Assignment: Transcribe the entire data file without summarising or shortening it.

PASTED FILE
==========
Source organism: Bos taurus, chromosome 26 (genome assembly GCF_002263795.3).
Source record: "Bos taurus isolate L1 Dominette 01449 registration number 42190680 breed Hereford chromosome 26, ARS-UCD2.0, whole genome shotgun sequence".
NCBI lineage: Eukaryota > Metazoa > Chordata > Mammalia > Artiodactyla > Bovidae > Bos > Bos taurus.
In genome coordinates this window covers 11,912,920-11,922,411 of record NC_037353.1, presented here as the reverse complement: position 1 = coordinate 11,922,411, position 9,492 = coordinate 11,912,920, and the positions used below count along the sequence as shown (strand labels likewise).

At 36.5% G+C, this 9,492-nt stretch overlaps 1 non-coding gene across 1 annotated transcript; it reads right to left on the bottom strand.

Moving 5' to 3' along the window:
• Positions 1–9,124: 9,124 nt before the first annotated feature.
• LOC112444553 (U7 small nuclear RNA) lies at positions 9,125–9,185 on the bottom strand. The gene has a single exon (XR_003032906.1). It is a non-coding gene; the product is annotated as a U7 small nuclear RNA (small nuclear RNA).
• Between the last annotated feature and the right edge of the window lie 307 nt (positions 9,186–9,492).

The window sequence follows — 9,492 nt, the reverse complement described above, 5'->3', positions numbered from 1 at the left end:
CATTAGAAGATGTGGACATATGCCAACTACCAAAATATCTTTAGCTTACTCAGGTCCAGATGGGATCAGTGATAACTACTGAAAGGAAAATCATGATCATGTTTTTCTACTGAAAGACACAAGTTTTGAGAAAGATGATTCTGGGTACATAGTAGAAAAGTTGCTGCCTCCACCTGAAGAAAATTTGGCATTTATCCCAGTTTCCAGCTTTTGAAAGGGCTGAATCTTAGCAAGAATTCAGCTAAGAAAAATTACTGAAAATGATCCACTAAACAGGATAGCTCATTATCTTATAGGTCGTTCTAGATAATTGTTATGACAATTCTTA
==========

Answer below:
Source organism: Bos taurus, chromosome 26 (genome assembly GCF_002263795.3).
Source record: "Bos taurus isolate L1 Dominette 01449 registration number 42190680 breed Hereford chromosome 26, ARS-UCD2.0, whole genome shotgun sequence".
NCBI lineage: Eukaryota > Metazoa > Chordata > Mammalia > Artiodactyla > Bovidae > Bos > Bos taurus.
In genome coordinates this window covers 11,912,920-11,922,411 of record NC_037353.1, presented here as the reverse complement: position 1 = coordinate 11,922,411, position 9,492 = coordinate 11,912,920, and the positions used below count along the sequence as shown (strand labels likewise).

At 36.5% G+C, this 9,492-nt stretch overlaps 1 non-coding gene across 1 annotated transcript; it reads right to left on the bottom strand.

Moving 5' to 3' along the window:
• Positions 1–9,124: 9,124 nt before the first annotated feature.
• LOC112444553 (U7 small nuclear RNA) lies at positions 9,125–9,185 on the bottom strand. The gene has a single exon (XR_003032906.1). It is a non-coding gene; the product is annotated as a U7 small nuclear RNA (small nuclear RNA).
• Between the last annotated feature and the right edge of the window lie 307 nt (positions 9,186–9,492).

The window sequence follows — 9,492 nt, the reverse complement described above, 5'->3', positions numbered from 1 at the left end:
CATTAGAAGATGTGGACATATGCCAACTACCAAAATATCTTTAGCTTACTCAGGTCCAGATGGGATCAGTGATAACTACTGAAAGGAAAATCATGATCATGTTTTTCTACTGAAAGACACAAGTTTTGAGAAAGATGATTCTGGGTACATAGTAGAAAAGTTGCTGCCTCCACCTGAAGAAAATTTGGCATTTATCCCAGTTTCCAGCTTTTGAAAGGGCTGAATCTTAGCAAGAATTCAGCTAAGAAAAATTACTGAAAATGATCCACTAAACAGGATAGCTCATTATCTTATAGGTCGTTCTAGATAATTGTTATGACAATTCTTA